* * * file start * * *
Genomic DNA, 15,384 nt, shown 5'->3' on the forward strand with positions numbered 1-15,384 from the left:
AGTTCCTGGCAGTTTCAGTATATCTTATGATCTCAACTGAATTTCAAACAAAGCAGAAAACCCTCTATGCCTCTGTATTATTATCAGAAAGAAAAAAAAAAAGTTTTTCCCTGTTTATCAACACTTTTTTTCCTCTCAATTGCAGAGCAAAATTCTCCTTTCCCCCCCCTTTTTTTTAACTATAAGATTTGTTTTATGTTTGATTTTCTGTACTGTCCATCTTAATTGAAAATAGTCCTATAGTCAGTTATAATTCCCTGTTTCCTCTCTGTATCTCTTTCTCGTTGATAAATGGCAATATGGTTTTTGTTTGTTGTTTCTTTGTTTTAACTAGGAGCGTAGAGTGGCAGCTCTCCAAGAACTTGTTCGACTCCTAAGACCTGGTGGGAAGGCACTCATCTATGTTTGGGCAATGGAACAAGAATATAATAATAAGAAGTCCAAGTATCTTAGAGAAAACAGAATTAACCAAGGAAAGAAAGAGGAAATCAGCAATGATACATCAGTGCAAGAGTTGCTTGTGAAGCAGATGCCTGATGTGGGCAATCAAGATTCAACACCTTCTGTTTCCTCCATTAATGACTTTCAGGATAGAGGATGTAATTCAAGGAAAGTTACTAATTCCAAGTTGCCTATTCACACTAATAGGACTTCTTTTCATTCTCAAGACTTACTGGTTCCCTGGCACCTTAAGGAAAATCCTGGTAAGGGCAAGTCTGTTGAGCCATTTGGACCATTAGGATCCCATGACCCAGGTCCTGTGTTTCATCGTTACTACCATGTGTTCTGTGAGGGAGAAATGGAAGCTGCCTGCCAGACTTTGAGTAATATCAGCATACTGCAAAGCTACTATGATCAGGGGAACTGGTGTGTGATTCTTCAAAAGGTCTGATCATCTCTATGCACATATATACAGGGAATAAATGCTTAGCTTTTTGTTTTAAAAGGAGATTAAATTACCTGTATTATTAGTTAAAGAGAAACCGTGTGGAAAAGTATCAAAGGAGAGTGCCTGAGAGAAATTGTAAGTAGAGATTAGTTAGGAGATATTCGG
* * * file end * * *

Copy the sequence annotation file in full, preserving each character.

Genomic DNA, 15,384 nt, shown 5'->3' on the forward strand with positions numbered 1-15,384 from the left:
AGTTCCTGGCAGTTTCAGTATATCTTATGATCTCAACTGAATTTCAAACAAAGCAGAAAACCCTCTATGCCTCTGTATTATTATCAGAAAGAAAAAAAAAAAGTTTTTCCCTGTTTATCAACACTTTTTTTCCTCTCAATTGCAGAGCAAAATTCTCCTTTCCCCCCCCTTTTTTTTAACTATAAGATTTGTTTTATGTTTGATTTTCTGTACTGTCCATCTTAATTGAAAATAGTCCTATAGTCAGTTATAATTCCCTGTTTCCTCTCTGTATCTCTTTCTCGTTGATAAATGGCAATATGGTTTTTGTTTGTTGTTTCTTTGTTTTAACTAGGAGCGTAGAGTGGCAGCTCTCCAAGAACTTGTTCGACTCCTAAGACCTGGTGGGAAGGCACTCATCTATGTTTGGGCAATGGAACAAGAATATAATAATAAGAAGTCCAAGTATCTTAGAGAAAACAGAATTAACCAAGGAAAGAAAGAGGAAATCAGCAATGATACATCAGTGCAAGAGTTGCTTGTGAAGCAGATGCCTGATGTGGGCAATCAAGATTCAACACCTTCTGTTTCCTCCATTAATGACTTTCAGGATAGAGGATGTAATTCAAGGAAAGTTACTAATTCCAAGTTGCCTATTCACACTAATAGGACTTCTTTTCATTCTCAAGACTTACTGGTTCCCTGGCACCTTAAGGAAAATCCTGGTAAGGGCAAGTCTGTTGAGCCATTTGGACCATTAGGATCCCATGACCCAGGTCCTGTGTTTCATCGTTACTACCATGTGTTCTGTGAGGGAGAAATGGAAGCTGCCTGCCAGACTTTGAGTAATATCAGCATACTGCAAAGCTACTATGATCAGGGGAACTGGTGTGTGATTCTTCAAAAGGTCTGATCATCTCTATGCACATATATACAGGGAATAAATGCTTAGCTTTTTGTTTTAAAAGGAGATTAAATTACCTGTATTATTAGTTAAAGAGAAACCGTGTGGAAAAGTATCAAAGGAGAGTGCCTGAGAGAAATTGTAAGTAGAGATTAGTTAGGAGATATTCGG